The basic operation of the apparatus 10 will now be described in conjunction with the drawing figures. Upon initial assembly of the components of the apparatus and/or replacement of any one of the major components such as the indexing wheel 42, the clamping die 121, or the nozzle 125 the detent position of the indexing wheel 42 and the clamped position of the tape capsules as illustrated in FIGS. 2 and 3 is initially adjusted by rotating the member 175 and locking the member in the desired position which will result in arresting the wheel 42 in the correctly detented or locked position to place the insert members in alignment with the clamping die. The tape 22 is threaded through the path described above and illustrated in the drawings such that the capsules 23 are nested in the receptacles 118 in respective ones of the inserts 114. The spindle 92 is connected to a source of high pressure gas such as nitrogen, not shown, by way of the conduit 120 and having interposed therein a suitable control valve to be described later herein in conjunction with a control circuit illustrated in FIG. 7. Cycling of the cylinder actuator 74 is also controlled in timed relationship to the introduction of pressure fluid into the passageway 103-104 and in timed relationship to the introduction of a charge of fuel-air mixture into the combustion chamber 16 and ignition of said mixture.
In a typical operating cycle of the apparatus 10 with the tape 22 properly threaded through the feed and tensioning units and threaded around and engaged with the indexing wheel 42, the actuator 74 is energized to raise the indexing wheel above the clamping die 121. Upon raising of the actuator piston rod 76 and the structure connected thereto the indexing wheel 42 will be rotatably indexed by the ratchet pawl 155 an annular increment corresponding substantially to the angle between the centerlines of the insert members 114. The precise indexing or positioning of the inserts 114 is, of course, provided by the detent indexing mechanism including the detent sprocket portion 100 and the rollers 188 mounted on the arms 184 and 186. With the wheel 42 indexed to place an unburst capsule 23 in position to be clamped between the insert 114 and the clamping die 121 the cylinder actuator 74 is energized to drive the piston rod 76 downwardly to cause forcible clamping of the tape between the insert 114 and the surface 123 of the clamping die. In this position, as shown in FIG. 4, the tape 22 is squeezed between the surfaces 117 and 123 around the periphery of the capsule 23 to prevent lateral separation of the film strips 38 and 40. Upon complete sealing engagement of the capsule 23 between the insert 114 and the clamping die 121 a timed pulse of high pressure gas is introduced through the passages 103-104 and 115-119 to burst the capsule and deliver a charge of particulate material through the nozzle 125 into the interior of the combustion chamber. Upon bursting of a capsule 123, and in timed relation to the combustion process, the actuator 74 is retracted to raise the indexing wheel 42 thereby effecting incremental rotation of the wheel to position the next capsule for stripping. The actuator 74 is then reversed and the indexing wheel 42 again lowered into clamping engagement of the next capsule 23 between its insert 114 and the clamping die 121.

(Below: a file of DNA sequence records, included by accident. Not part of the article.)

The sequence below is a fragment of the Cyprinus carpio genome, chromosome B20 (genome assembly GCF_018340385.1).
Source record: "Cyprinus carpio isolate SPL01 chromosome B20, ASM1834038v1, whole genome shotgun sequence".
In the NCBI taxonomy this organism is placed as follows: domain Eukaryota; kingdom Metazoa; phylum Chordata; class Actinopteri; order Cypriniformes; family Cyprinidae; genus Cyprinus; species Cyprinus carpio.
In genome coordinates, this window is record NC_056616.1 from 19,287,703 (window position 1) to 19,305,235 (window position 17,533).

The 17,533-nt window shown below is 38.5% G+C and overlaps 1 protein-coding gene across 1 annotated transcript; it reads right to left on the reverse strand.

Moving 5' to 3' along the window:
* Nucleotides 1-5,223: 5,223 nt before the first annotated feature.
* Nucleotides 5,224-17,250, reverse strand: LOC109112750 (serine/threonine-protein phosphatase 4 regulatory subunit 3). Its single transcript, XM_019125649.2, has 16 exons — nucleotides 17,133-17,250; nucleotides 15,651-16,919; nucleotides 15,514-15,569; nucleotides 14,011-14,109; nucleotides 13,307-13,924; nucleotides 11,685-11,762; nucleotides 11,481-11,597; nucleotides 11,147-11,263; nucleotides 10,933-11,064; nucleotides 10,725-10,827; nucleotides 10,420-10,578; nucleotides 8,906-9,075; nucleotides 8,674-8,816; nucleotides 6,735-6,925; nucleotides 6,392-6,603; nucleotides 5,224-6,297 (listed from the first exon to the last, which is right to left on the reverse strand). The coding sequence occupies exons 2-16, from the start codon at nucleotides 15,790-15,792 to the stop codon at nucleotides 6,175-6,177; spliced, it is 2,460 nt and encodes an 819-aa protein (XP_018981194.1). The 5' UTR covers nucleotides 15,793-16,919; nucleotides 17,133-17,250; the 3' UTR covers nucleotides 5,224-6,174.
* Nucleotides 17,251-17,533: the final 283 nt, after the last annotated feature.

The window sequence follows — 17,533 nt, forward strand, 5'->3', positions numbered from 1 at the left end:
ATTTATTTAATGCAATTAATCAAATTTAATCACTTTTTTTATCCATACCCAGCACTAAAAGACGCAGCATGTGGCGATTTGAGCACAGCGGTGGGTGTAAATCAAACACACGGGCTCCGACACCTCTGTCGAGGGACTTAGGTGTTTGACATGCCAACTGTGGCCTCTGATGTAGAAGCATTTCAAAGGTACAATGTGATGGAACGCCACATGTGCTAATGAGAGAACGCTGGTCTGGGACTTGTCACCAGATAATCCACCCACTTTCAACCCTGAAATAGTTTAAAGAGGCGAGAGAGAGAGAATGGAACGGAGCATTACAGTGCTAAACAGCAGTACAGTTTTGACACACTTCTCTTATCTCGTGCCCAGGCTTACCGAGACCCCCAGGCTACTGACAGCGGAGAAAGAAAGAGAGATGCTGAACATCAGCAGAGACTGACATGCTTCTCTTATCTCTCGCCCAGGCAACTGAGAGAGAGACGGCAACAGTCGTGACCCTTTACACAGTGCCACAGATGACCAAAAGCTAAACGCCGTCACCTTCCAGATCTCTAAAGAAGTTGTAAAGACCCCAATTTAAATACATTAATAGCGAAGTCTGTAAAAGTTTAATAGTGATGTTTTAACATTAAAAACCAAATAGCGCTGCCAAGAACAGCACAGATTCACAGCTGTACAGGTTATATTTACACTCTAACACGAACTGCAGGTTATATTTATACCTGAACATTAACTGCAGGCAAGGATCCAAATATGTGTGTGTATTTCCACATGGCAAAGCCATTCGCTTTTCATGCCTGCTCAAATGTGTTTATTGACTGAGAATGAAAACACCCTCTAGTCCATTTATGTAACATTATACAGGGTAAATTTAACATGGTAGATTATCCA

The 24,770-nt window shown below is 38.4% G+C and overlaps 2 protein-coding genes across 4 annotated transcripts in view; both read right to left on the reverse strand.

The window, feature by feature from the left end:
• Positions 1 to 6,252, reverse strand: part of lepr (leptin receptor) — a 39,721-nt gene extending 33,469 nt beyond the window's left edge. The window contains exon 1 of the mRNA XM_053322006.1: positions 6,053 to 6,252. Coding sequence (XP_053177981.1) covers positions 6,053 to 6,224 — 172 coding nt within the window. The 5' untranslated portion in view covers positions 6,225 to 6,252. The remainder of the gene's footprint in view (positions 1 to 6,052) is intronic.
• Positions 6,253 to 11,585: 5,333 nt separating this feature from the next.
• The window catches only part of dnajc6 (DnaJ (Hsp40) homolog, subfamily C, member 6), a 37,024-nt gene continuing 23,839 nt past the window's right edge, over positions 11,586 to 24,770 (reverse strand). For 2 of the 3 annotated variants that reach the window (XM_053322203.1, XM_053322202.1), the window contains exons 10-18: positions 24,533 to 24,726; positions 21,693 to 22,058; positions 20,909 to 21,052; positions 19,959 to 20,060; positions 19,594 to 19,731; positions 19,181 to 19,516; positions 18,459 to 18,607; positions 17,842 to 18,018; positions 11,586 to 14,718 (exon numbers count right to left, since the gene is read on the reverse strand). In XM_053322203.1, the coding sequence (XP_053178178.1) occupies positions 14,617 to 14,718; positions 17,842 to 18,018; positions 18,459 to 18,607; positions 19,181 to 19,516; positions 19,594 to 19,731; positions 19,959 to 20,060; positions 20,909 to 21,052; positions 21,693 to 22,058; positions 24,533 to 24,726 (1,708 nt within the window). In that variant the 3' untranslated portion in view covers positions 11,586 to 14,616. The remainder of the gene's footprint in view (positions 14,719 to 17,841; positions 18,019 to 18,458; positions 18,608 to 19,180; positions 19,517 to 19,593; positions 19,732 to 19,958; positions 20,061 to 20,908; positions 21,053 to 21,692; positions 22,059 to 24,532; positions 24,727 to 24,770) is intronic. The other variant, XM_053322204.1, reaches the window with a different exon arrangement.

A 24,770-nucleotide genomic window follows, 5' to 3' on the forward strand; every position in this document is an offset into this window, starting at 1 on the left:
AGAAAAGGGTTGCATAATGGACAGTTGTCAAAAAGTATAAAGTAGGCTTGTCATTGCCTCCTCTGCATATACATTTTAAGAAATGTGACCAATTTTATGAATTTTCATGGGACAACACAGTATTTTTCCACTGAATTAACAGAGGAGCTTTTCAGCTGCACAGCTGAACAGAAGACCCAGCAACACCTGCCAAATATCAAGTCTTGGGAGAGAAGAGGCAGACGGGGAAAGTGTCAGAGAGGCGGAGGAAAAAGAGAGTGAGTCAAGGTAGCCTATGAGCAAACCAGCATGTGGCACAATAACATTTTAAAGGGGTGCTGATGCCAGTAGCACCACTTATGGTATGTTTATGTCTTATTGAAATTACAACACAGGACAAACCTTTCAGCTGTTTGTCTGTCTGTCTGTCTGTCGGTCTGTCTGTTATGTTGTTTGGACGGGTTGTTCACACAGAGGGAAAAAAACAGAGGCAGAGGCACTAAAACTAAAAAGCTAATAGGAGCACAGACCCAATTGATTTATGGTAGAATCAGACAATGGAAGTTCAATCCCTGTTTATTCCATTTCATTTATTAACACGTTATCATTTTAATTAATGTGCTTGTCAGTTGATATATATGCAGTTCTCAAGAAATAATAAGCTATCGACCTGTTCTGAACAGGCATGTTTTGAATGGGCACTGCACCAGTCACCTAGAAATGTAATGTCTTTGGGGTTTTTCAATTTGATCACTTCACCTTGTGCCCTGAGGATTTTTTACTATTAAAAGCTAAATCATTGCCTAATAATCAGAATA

Referring now to FIG. 7 a diagram of a control circuit for the apparatus 10 is illustrated together with certain components of the apparatus in somewhat schematic form. The timed operation of the actuator 74, the delivery of a charge of fuel-air mixture from the carburetor 18 to the combustion chamber 16, the delivery of a charge of pressure gas to burst a capsule 23 and ignition of the fuel-air mixture in the combustion chamber 16 are performed in a sequence provided by the generation of a set of control signals by a controller generally designated by the numeral 200 in FIG. 7. The controller 200 may include suitable electronic clock circuitry to produce a set of operating signals in a predetermined timed relationship to provide operation of the apparatus. The controller 200 may be set in operation and deenergized by suitable start and stop switches 202 and 204.